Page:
The action by the legal representatives followed the judge’s (Justice Amina Adamu) refusal to adjourn sitting to another date to enable them to file their responses in the originating suit.

    The respondents in the case are the 15th Emir, Ado-Bayero, Alhaji Nasiru Ado-Bayero (Bichi emir), Dr Ibrahim Abubakar ll (emir of Karaye), Alhaji Kabiru Muhammad-Inuwa (emir of Rano) and Alhaji Aliyu Ibrahim-Gaya (emir of Gaya).

    Others are the Inspector-General of Police, Director of State Services, Nigeria Security and Civil Defence Corps, and the Nigeria Army.

    When the matter came up for hearing on Thursday, counsel to Bayero Abdul Muhammed (SAN) told the court that an affidavit of fact, a motion of appeal, and a notice of stay of proceedings were before the appeal court.

    He then urged the court for a stay of proceedings pending the hearing and determination of the motion on notice, noting that they were served with the court processes on Thursday morning by the plaintiff.
    Muhammad, therefore, sought an adjournment to enable them to respond, but the court declined his prayers. He then went ahead and announced his withdrawal from the case.

    Thereafter, Barrister Sanusi Musa (SAN) announced their withdrawal from the case on behalf of the legal team for the 15th Emir.

    For their part, counsel to the third, fourth, and fifth respondents, Hassan Kyaure, told the court that they had applied for an extension of time dated July 2nd and a counter affidavit in response to the originating motion.

    Kyaure urged the court to set aside the Kano State Emirates Council repeal law, stating that due process was not followed. He then urged the court to dismiss the application with the cost of N1 billion.
    Counsel to the applicant, Eyitayo Fatogun urged the court to discountenance the motion of affidavit of facts pursuant to order 39 rule 1 and 2 of the Court. He explained that filing of notice of appeal does not guarantee the stay of proceedings while the affidavit of facts is to delay the proceedings.
    He, therefore, told the court to dismiss the third, fourth and fifth respondents’ application on the issue of repeal of law because the issue is not before the court.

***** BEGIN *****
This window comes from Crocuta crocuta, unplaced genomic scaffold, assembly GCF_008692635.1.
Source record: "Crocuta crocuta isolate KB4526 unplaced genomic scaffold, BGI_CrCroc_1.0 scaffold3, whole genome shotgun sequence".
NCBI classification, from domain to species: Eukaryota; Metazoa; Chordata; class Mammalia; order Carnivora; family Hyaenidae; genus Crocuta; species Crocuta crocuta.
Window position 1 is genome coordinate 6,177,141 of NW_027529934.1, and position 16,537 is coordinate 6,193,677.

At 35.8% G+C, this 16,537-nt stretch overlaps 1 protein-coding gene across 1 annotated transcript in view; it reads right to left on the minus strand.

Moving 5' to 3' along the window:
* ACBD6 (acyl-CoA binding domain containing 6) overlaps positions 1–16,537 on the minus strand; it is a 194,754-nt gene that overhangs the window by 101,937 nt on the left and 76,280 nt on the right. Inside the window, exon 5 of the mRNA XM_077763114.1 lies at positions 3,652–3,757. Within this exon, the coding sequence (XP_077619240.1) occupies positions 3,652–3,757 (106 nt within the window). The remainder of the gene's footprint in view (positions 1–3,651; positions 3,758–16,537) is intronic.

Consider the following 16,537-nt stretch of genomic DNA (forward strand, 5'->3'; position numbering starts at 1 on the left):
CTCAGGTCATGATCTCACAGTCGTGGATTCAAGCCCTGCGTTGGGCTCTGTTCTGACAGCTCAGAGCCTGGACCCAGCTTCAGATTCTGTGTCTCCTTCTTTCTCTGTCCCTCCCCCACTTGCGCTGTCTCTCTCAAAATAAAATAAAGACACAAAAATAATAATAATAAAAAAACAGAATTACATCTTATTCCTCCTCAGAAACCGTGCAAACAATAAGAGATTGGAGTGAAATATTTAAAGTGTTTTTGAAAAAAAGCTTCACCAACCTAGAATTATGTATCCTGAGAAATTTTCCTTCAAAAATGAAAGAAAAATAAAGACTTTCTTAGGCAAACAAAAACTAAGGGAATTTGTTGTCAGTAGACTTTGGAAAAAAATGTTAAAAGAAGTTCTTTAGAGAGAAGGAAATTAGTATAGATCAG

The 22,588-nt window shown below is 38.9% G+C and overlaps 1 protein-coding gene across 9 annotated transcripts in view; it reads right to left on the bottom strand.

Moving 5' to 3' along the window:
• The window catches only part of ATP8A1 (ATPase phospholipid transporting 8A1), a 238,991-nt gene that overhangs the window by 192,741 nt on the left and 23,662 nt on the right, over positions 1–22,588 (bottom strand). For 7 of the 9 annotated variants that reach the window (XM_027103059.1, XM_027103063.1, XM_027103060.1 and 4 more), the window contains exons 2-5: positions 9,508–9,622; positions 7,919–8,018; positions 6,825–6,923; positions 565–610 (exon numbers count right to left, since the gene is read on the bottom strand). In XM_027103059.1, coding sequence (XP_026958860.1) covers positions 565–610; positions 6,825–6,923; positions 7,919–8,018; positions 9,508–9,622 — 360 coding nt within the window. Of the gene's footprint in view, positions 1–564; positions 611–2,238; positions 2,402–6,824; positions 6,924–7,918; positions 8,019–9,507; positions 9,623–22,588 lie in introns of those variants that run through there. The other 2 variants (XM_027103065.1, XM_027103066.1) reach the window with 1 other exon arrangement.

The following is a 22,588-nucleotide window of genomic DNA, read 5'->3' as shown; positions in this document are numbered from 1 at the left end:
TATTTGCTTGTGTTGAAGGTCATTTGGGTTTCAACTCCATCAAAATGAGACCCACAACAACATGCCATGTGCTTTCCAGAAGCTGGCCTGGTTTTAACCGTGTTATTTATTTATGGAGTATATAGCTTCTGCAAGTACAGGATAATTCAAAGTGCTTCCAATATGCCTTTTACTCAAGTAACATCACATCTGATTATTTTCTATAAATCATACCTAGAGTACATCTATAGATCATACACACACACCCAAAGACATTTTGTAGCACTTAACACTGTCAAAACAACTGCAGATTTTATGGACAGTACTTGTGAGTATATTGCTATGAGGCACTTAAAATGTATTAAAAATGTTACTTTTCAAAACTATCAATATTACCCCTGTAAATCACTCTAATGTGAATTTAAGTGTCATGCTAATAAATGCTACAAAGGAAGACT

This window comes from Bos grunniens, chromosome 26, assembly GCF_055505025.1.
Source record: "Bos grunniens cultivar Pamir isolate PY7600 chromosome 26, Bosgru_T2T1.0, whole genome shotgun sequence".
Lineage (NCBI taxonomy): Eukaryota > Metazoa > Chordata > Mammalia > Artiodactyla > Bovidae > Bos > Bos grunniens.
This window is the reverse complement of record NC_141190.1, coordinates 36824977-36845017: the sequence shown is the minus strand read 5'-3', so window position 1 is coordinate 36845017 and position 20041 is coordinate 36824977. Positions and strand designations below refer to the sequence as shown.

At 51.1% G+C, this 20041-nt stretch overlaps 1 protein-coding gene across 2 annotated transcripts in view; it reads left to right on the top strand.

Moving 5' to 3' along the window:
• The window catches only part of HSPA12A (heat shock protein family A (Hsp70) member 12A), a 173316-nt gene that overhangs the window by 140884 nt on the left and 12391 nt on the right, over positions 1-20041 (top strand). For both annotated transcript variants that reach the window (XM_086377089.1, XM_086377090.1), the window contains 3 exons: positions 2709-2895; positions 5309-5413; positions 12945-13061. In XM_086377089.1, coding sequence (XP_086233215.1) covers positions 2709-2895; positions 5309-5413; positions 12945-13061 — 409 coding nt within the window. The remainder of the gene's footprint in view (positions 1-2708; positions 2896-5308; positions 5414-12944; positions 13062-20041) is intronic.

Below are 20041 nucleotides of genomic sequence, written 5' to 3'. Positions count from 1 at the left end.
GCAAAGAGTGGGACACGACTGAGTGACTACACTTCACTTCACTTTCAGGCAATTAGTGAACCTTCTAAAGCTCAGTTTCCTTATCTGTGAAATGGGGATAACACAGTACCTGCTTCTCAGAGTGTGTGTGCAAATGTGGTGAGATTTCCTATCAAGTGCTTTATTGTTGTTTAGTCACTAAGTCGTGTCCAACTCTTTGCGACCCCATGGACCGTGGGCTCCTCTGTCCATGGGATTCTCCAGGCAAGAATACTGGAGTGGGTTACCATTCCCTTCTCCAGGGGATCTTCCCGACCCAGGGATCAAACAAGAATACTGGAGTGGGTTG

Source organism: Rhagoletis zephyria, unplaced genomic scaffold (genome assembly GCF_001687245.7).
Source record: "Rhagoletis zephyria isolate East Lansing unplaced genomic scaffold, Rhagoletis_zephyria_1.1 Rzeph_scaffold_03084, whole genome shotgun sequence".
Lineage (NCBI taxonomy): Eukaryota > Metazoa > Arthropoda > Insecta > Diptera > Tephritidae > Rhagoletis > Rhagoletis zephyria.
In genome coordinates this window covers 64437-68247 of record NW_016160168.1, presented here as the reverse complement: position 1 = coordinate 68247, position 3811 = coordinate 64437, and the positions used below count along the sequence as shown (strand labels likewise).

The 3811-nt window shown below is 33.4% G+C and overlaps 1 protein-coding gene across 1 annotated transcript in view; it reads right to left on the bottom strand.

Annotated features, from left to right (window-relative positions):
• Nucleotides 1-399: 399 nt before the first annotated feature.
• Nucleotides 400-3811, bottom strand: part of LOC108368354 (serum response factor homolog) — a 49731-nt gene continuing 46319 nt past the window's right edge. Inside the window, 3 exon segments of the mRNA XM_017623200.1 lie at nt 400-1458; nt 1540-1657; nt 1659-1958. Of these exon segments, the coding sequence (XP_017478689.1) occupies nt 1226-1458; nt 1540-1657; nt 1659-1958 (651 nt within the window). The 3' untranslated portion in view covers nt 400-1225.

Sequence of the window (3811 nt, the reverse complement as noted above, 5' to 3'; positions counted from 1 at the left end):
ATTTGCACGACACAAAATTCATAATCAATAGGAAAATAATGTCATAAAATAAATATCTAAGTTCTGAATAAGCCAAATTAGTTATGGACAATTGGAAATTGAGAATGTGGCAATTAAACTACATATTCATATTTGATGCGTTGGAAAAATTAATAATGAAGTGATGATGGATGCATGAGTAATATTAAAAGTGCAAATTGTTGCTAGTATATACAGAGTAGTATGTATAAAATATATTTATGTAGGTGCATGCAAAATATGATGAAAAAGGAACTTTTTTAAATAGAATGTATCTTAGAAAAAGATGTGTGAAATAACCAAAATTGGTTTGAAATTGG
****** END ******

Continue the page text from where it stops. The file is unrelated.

Earlier in her ruling, Justice Amina Adamu Aliyu refused to grant the application for the stay of proceedings, stating that the affidavit is unknown to the rules of court and the respondent did not disclose any special fact to warrant any stay of proceedings.

    She therefore adjourned the case to July 18, 2024, to rule on the applications for extension of time, notice of preliminary objection, setting aside of exparte order, joinder application, examination of the deponent, application for the judge to recuse herself, and originating summons.

    Fubara, Wike, APC Supporters Celebrate Appeal Court Judgement

    Members of the Peoples Democratic Party (PDP) in Rivers State who are loyal to the minister of the Federal Capital Territory, Chief Nyesom Wike, and those loyal to Governor Siminalayi Fubara are celebrating the judgement of the Court of Appeal.
    Also celebrating the judgement are members of the All Progressives Congress (APC) led by Chief Tony Okocha.

    LEADERSHIP Friday observed that the celebration by the respective political camps was based on their interpretations of the appellate court’s order.

    Speaking on the development, Chief Tony Okocha, caretaker committee chairman of the All Progressives Congress (APC) in the state, said the Court of Appeal’s judgement calls for celebration.
    Okocha said: “I don’t know a sweeter moment than this because the Court of Appeal judgement has come to settle grey areas in our politics. The Court of Appeal said the order sought to be made or purportedly made by Justice CN Wali was in error. He has no jurisdiction; that this jurisdiction is simple and clear. The jurisdiction is a reserve of the Federal High Court. So, it was a nullity.

    “On the order of the other court, the Court of Appeal said it didn’t follow the principles of fair hearing. So all of those are through to the trash can. They are in the dustbin as we speak.”
    Reacting to the Appeal Court order, a PDP member loyal to Fubara, Dr. Legborsi Yamaabana, said that going by the appellate court’s judgement, the issue concerning members of the Rivers State House of

    Assembly who defected from the PDP to the APC is far from being resolved.
    Yamaabana said: “The appeal court’s recent decision focused solely on jurisdiction, ruling that only the Federal High Court can hear the case.